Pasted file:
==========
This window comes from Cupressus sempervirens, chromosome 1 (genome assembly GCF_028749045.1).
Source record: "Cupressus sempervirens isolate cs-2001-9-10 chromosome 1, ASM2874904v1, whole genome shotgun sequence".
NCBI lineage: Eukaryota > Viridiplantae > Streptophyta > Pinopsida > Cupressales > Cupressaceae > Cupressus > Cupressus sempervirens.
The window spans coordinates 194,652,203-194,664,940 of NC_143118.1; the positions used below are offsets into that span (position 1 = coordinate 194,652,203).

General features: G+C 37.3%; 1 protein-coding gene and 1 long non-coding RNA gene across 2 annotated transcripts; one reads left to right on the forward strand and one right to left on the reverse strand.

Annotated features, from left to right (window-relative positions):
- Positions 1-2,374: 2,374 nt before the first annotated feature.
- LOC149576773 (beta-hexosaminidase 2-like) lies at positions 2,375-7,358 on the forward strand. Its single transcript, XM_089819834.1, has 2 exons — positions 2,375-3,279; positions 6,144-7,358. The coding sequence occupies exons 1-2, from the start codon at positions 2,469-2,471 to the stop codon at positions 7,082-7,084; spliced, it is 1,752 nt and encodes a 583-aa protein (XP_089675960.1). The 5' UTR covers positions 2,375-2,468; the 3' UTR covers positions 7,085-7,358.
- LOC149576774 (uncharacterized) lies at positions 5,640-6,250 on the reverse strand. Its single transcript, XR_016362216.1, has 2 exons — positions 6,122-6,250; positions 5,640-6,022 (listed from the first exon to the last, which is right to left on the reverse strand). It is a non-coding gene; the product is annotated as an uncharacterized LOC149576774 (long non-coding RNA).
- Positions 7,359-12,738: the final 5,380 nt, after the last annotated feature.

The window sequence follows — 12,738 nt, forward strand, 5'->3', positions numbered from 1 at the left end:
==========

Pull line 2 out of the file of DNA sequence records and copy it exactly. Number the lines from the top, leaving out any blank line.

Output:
Source record: "Cupressus sempervirens isolate cs-2001-9-10 chromosome 1, ASM2874904v1, whole genome shotgun sequence".